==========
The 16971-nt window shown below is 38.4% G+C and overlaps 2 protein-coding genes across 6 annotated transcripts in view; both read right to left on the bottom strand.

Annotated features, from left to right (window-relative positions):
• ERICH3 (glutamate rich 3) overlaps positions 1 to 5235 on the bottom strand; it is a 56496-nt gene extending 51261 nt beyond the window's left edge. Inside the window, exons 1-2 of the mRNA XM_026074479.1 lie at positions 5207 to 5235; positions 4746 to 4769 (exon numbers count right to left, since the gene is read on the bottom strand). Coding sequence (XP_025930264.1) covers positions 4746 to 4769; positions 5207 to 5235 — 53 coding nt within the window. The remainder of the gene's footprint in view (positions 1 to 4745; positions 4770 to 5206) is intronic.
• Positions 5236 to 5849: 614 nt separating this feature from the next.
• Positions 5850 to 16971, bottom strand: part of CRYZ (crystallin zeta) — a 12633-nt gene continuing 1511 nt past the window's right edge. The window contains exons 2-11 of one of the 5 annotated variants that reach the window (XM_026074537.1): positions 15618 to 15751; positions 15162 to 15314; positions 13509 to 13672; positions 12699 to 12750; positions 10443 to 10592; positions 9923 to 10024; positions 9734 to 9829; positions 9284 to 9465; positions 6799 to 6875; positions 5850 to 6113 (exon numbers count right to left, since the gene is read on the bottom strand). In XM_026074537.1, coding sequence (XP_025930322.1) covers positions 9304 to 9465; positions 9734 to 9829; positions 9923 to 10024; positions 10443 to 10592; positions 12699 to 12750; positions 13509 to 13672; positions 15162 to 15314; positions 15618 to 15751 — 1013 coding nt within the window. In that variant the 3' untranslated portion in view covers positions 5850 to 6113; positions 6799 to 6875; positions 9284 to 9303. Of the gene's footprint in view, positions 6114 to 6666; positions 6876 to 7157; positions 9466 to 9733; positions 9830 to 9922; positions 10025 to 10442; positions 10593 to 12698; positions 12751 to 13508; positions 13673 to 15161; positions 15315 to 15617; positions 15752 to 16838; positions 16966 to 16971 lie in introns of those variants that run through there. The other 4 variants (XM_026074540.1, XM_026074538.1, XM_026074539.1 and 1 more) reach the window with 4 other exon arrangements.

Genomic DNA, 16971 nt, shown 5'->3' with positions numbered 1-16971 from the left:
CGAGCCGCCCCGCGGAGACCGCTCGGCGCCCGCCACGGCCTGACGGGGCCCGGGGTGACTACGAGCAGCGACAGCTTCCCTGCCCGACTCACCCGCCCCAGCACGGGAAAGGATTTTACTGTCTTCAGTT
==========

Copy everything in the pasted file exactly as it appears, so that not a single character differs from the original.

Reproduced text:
The 16971-nt window shown below is 38.4% G+C and overlaps 2 protein-coding genes across 6 annotated transcripts in view; both read right to left on the bottom strand.

Annotated features, from left to right (window-relative positions):
• ERICH3 (glutamate rich 3) overlaps positions 1 to 5235 on the bottom strand; it is a 56496-nt gene extending 51261 nt beyond the window's left edge. Inside the window, exons 1-2 of the mRNA XM_026074479.1 lie at positions 5207 to 5235; positions 4746 to 4769 (exon numbers count right to left, since the gene is read on the bottom strand). Coding sequence (XP_025930264.1) covers positions 4746 to 4769; positions 5207 to 5235 — 53 coding nt within the window. The remainder of the gene's footprint in view (positions 1 to 4745; positions 4770 to 5206) is intronic.
• Positions 5236 to 5849: 614 nt separating this feature from the next.
• Positions 5850 to 16971, bottom strand: part of CRYZ (crystallin zeta) — a 12633-nt gene continuing 1511 nt past the window's right edge. The window contains exons 2-11 of one of the 5 annotated variants that reach the window (XM_026074537.1): positions 15618 to 15751; positions 15162 to 15314; positions 13509 to 13672; positions 12699 to 12750; positions 10443 to 10592; positions 9923 to 10024; positions 9734 to 9829; positions 9284 to 9465; positions 6799 to 6875; positions 5850 to 6113 (exon numbers count right to left, since the gene is read on the bottom strand). In XM_026074537.1, coding sequence (XP_025930322.1) covers positions 9304 to 9465; positions 9734 to 9829; positions 9923 to 10024; positions 10443 to 10592; positions 12699 to 12750; positions 13509 to 13672; positions 15162 to 15314; positions 15618 to 15751 — 1013 coding nt within the window. In that variant the 3' untranslated portion in view covers positions 5850 to 6113; positions 6799 to 6875; positions 9284 to 9303. Of the gene's footprint in view, positions 6114 to 6666; positions 6876 to 7157; positions 9466 to 9733; positions 9830 to 9922; positions 10025 to 10442; positions 10593 to 12698; positions 12751 to 13508; positions 13673 to 15161; positions 15315 to 15617; positions 15752 to 16838; positions 16966 to 16971 lie in introns of those variants that run through there. The other 4 variants (XM_026074540.1, XM_026074538.1, XM_026074539.1 and 1 more) reach the window with 4 other exon arrangements.

Genomic DNA, 16971 nt, shown 5'->3' with positions numbered 1-16971 from the left:
CGAGCCGCCCCGCGGAGACCGCTCGGCGCCCGCCACGGCCTGACGGGGCCCGGGGTGACTACGAGCAGCGACAGCTTCCCTGCCCGACTCACCCGCCCCAGCACGGGAAAGGATTTTACTGTCTTCAGTT